It would be a difficult decision if I had to choose which of our several houses I prefer.

This is not to say that we have a summer home or a winter getaway, or even a weekend retreat, but it is to say that we have somehow built quite a few houses in our creek valley world. And it seems that whichever house has seasonally called me through its door becomes my very favorite house of all time, until I happen to walk across the next threshold.

When I enter the sugar shed to get ready to work the hives, I am greeted by the most wonderful sweet scent of honey and wax. The sugar shed is where I will be working over the next several weeks as I prepare the bees for a summer of foraging, but not quite yet.

The goat houses are special, too. The clean houses smell of straw and contented goats. It is a wonderful treat to sit down in a fresh bed of straw with a goat by my side, as she whispers sweet goat kisses my way. These are houses that I can enter at any time of year to slow down and simply be.

And then there is the 388- square-foot cabin that has been our home for the past 11 years, and is perhaps one of the original tiny houses.

We built it small because it was all that we needed, and I have known it as my dream-come-true home, proof that we really could turn our imaginations into reality and quit those regular paycheck jobs and live a simpler country life.

But I’d better not forget that we are now building a spacious 930-square-foot log house. The cabin will become our guest house and summer kitchen, as the log house becomes our new dream home, where we are carving every nook and corner into the perfect space to fit our eclectic lives.

This past weekend though, I fell, once again into absolute, total love with my greenhouse. As I pulled dead leaves off of the orange, lemon and lime trees, the air surrounded me with a heady citrus scent.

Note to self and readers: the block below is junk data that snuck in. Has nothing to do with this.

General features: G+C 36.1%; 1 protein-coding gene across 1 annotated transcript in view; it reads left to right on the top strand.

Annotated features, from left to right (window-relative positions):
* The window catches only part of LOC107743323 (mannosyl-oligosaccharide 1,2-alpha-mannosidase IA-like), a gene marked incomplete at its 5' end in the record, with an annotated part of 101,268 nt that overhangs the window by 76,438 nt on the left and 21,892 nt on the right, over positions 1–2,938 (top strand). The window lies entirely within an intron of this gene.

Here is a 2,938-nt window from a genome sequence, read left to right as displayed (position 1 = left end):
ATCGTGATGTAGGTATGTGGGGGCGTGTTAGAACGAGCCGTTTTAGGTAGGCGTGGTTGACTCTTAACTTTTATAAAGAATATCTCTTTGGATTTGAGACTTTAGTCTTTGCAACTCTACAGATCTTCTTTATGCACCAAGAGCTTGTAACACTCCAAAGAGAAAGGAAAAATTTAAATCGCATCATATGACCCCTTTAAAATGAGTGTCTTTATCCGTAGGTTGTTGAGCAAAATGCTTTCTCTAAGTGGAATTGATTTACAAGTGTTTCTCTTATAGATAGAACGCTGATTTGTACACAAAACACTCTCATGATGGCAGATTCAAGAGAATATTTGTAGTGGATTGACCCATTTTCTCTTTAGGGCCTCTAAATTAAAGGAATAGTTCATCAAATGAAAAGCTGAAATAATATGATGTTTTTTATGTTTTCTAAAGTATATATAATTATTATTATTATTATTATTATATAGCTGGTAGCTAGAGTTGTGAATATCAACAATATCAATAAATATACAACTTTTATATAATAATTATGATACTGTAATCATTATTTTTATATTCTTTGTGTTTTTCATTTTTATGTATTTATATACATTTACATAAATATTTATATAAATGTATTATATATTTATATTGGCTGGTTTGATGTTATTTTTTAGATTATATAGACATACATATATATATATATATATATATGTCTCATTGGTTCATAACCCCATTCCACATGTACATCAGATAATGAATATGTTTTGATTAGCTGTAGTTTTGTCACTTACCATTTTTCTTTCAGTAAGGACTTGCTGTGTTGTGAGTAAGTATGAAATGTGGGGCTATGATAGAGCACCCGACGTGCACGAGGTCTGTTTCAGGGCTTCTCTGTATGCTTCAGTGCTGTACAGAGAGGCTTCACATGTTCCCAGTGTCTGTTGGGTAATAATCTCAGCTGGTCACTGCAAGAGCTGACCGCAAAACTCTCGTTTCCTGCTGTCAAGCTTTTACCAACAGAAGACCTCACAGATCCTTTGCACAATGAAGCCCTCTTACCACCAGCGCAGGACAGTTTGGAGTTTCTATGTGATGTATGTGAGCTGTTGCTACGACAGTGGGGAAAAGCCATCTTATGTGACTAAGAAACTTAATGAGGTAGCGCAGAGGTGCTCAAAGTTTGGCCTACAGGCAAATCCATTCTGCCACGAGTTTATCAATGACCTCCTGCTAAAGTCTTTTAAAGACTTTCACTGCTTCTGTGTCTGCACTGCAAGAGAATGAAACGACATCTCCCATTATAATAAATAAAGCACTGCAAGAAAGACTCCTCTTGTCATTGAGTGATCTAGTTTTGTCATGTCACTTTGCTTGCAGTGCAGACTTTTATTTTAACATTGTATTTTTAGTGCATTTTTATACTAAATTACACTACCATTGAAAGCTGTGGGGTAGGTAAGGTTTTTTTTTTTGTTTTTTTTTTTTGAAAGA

When I pulled the chain to open the roof panels, I felt the gentle breeze of the hot air wafting past me and up and out into the creek valley.

I got down on my hands and knees and pulled weeds from the wood chip-covered dirt floor. The ground was dry and hard-packed, and the weeds did not easily let go, but two wheelbarrow trips later, the compost pile looked decidedly fatter.

I hosed off the inside of the polycarbonate panels where green algae had begun to grow. I spread out the float trays on the slatted tables where I would soon be seeding my garden crop of vegetables and herbs. And then I stood still.

The sun had just passed over the valley hill, and I could already feel the temperature beginning to drop. I closed the roof panels but left the side panels cracked just a bit, and then I sat down in what was at that moment my very favorite chair in my very favorite house.

I held on to the chains and pushed back as far as I could. I picked up my feet and swung freely through the greenhouse air. I leaned back and looked up through the clear roof at the dusky sky overhead.

And it occurred to me that at that moment, I was the most fortunate person I could imagine. I had a house within which I could sit comfortably, surrounded by clean citrus-scented air, tilt my head back and see the whole outside world. I could not imagine needing or wanting anything else. I had it all right there.

Christine Tailer is an attorney and former city dweller who moved several years ago, with her husband, Greg, to an off-grid farm in south-central Ohio. Visit them on the web at